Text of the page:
Organizing Your Digital Photos

February 5, 2019

How do you store and save your photographs!?

This is a question I get regularly. First of all, I highly suggest printing and enjoying those images and not just having a digital copy filed away, but actually enjoy the photos you have taken, but that’s a story for another day 😊

First of all, find a software that allows you to store your images that you feel comfortable and confident with. I use Dropbox and a back up hard drive to my computer. Some other options might be Google, iCloud, box or something along those lines. Dropbox just works perfectly for me.

Dropbox gives me access on both my personal computer, online and via their app, which means I can access my images or stored information from anywhere on planet earth that has Wi-fi. WHAT A BLESSING! While this may not sound like a big deal, I’ve had people need images (personally and/or professionally) when I’m on the run and this makes life so easy. Having Dropbox at my finger tips simplifies, helps my sanity levels, gets my personal phone images backed up at ease and allows me to avoid that ‘your out of space’ message on my iPhone that makes you want to pull your hair out.

All that being said, I want to help you simplify your life and know where your images are and how to easily access them from wherever you are. This is what works for me! 

I have created a Dropbox Account (obviously, I think we have established that…) and within that account I have a few main files 1. Kortni Marie   2. Personal Images   3. Personal Documents

It’s as simple as that. The Kortni Marie File is for my business and has various subfiles within. The Personal Images file is categorized by year and then by month of personal fun and adventures (we will dig into that more in just a moment). The Personal Documents file includes scanned copies of my passport, photo ID and a variety of other pieces that are always good to have on hand – for example, you lose your ID or get it stolen, then ask for your DL Number to replace it (insert hand on forehead), this gives you reference and eliminates some steps of problem solving. Everything is then at your finger tips with the app and can be accessed at any time.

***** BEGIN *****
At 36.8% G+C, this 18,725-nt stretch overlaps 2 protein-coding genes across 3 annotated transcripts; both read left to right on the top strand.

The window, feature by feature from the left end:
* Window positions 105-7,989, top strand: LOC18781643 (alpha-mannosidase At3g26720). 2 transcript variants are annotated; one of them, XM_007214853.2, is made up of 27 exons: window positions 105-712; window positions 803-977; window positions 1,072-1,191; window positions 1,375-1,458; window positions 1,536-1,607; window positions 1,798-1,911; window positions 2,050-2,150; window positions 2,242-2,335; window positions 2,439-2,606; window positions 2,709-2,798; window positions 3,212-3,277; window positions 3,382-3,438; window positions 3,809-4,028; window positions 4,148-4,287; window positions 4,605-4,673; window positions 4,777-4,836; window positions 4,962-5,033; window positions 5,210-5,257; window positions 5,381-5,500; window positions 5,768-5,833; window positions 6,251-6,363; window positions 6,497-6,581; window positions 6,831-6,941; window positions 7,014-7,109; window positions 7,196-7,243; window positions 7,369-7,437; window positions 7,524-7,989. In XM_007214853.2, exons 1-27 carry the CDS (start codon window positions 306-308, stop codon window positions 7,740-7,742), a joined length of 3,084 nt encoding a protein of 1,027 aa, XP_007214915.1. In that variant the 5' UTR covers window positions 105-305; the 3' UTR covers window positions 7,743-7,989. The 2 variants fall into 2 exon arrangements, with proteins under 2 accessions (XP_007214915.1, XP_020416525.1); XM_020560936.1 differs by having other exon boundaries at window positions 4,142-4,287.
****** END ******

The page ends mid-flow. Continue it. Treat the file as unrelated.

The file I want to jump deeper into is the personal images file. Like I said, I have that broken down by year and then by month. I list the months by numbers followed by the month name to keep them in order otherwise it will reorganize by alphabetization. So for example January is ‘1 January’ and February is ‘2 February’ and so on.

I organize by month for a few different reasons a.) it keeps the files smaller and less cumbersome to go through when you need to find something b.) it makes it easier to recap the year chronologically in a photo book (blog to come later this week on that) without having to test your brain too much on when some things happened c.) It just keeps things visually sorted. This is the method that works best for me and I have provided screen shots of what my screen looks like for your reference. If this isn’t what works best for you, I encourage  you to find the right fit!

I mentioned above it helps with the emptying my phone of data to keep it open and free. I go through my photos when my schedule permits and delete the ones that aren’t on my keep list. Here are a few thoughts on how to determine what to keep.

  1. You don’t need twenty of the same photos.  Ideally, narrow it down to one image, but sometimes that can be hard to do, so do your best for one to three images but don’t exceed five. I know your dog is cute and all, but you don’t need twenty images from your Saturday afternoon walk, narrow that down. It might feel hard now, but in the long run, you want the good images. Pick a couple of images that have the better lighting, the best composition and additional pieces of interest and those will be the ones worth keeping.
  2. Is this something worth looking back on or was it only funny in the moment. Only keep images that are worth revisiting down the road or they just take up space and cause you to skim over even the good images when a file gets loaded down with the mehhh stuff.

Going through and uploading your images to your designated folders lessens your photo file folder on your phone, gets things in a safe spot and keeps them organized. You can always access the photo if you would ever need to or want to share the photo, but keeping it in a safer spot is always a plus!

I hope this helps you organize the chaos that might be the photos app on your phone and make it feel more manageable for you! I’d love to hear if this works for you or if you have any extra tips that makes this piece of your life a happy place and not a ‘shove it under the rug’ place.

Xo, km

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